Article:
During America’s Great Depression of the 1930's, Iowa’s farmers tried to be as frugal and resourceful as they could. They regularly made use of everything. One common practice was to make underwear out of old cotton flour sacks or feed sacks. Of course the brand logos remained on the newly created undergarments. There were many widely circulated jokes during the era about this practice. One went like this: A farmer’s wife was doing the laundry. She washed her daughters underwear and hung them on the line to dry. There for everyone to see, were the farmers daughters underwear with the name brand across the seat “Mother’s Pride”.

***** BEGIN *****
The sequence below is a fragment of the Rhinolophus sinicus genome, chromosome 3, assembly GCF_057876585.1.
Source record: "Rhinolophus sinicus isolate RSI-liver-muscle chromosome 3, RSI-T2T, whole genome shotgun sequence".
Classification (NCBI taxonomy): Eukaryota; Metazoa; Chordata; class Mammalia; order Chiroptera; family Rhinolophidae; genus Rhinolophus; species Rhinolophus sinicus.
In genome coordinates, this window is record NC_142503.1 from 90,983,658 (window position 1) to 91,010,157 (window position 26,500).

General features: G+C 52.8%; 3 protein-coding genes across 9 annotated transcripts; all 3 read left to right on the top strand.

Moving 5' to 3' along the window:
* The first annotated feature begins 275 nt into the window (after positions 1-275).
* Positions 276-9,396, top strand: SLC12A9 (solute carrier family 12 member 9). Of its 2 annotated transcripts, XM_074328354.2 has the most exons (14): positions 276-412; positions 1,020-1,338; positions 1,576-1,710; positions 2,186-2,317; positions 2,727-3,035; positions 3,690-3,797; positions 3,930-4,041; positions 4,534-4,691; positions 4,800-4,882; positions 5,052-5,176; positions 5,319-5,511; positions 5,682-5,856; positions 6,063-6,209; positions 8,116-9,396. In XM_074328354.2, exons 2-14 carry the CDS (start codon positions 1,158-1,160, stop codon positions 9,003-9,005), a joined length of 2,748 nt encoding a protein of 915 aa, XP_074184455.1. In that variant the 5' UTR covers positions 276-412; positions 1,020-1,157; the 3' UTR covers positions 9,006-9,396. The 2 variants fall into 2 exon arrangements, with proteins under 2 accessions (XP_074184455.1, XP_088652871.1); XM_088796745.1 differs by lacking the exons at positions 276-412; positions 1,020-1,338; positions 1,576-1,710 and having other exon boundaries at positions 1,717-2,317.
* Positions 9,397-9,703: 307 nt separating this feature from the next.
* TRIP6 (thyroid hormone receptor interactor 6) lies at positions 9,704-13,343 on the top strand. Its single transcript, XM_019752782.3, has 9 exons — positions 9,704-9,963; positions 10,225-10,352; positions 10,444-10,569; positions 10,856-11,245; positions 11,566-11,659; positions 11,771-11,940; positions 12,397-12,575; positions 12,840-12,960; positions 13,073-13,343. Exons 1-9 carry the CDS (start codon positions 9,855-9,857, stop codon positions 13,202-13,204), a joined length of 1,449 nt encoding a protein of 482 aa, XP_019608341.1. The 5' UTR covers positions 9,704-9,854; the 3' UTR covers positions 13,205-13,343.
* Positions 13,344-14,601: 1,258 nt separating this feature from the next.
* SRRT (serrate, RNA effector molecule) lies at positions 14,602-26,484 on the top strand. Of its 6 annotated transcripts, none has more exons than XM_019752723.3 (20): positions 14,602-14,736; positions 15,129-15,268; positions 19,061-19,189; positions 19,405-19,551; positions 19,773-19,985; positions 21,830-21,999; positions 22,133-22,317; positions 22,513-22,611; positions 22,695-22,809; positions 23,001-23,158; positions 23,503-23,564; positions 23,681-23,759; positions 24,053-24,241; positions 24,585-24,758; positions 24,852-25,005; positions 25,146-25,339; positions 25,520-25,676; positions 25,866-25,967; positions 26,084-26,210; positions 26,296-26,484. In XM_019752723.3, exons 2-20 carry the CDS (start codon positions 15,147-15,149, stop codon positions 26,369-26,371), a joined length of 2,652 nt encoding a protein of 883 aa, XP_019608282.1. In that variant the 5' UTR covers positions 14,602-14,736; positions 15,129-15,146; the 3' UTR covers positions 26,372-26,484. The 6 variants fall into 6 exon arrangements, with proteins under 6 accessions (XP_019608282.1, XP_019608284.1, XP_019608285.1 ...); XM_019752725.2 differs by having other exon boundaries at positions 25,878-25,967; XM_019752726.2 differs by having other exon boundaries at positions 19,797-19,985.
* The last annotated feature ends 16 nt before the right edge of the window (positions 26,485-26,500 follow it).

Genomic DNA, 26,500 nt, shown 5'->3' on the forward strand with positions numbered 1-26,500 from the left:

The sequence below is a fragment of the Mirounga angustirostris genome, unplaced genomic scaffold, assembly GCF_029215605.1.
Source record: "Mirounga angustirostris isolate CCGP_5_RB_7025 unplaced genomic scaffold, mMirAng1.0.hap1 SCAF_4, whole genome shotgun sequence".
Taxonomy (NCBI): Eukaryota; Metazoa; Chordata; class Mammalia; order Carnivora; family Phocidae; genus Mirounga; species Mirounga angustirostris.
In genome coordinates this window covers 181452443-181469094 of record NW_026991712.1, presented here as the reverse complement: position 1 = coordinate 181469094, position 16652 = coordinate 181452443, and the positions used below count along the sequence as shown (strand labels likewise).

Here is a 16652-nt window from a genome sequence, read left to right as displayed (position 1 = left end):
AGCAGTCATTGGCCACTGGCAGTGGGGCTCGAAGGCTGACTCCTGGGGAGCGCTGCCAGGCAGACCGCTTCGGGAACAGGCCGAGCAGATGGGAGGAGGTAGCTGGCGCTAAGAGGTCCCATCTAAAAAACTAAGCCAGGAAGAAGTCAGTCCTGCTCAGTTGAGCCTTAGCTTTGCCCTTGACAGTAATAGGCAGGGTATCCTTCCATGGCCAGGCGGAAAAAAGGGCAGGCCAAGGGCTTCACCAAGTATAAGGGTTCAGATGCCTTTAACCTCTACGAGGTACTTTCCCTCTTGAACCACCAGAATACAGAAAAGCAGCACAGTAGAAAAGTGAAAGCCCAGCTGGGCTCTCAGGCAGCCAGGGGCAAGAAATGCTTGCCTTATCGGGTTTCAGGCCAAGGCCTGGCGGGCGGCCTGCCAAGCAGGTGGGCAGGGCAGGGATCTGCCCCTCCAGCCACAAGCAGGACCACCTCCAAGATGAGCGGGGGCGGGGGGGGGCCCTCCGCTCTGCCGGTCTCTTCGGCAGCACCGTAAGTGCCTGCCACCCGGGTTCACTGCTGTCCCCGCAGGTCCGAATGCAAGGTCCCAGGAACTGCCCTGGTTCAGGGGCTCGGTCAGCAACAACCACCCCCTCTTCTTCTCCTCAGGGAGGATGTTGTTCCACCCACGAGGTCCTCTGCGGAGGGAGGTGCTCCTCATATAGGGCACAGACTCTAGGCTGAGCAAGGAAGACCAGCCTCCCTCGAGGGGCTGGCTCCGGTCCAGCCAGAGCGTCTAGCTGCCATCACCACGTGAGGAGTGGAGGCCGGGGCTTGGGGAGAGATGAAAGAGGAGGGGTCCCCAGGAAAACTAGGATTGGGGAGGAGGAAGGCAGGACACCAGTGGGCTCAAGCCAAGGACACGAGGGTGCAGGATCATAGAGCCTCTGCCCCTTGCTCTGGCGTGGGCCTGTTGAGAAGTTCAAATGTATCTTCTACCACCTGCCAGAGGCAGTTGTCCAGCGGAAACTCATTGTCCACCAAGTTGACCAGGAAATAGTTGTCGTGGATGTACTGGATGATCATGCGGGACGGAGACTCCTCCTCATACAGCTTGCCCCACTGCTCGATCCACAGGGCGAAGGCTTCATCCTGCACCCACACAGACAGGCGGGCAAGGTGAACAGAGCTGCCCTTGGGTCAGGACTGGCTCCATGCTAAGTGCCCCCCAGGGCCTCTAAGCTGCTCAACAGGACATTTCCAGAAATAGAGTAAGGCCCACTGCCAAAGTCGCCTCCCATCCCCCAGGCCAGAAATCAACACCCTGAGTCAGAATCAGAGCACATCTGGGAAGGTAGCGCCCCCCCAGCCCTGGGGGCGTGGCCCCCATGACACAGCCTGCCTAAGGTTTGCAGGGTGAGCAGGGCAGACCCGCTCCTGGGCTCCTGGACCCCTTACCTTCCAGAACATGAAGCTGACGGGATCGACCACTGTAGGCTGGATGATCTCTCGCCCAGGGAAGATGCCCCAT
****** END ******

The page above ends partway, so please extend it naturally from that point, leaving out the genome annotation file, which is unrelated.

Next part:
My family had their own version of this joke. My Great Grandmother's Aunt, Mary Gingery,was always hopeful her daughter, Lide Gingery, would meet the right man and get married. During the Depression years, the Gingery’s were living in Shellsburg. When Mary hung the wash out to dry, there for all to see were Lide’s homemade underwear which said “Full a Pep” across the seat. This story was repeated many times over the years by my Grandmother, Her sister and brother.
Note: "Lide" was the nick name for "Lydia"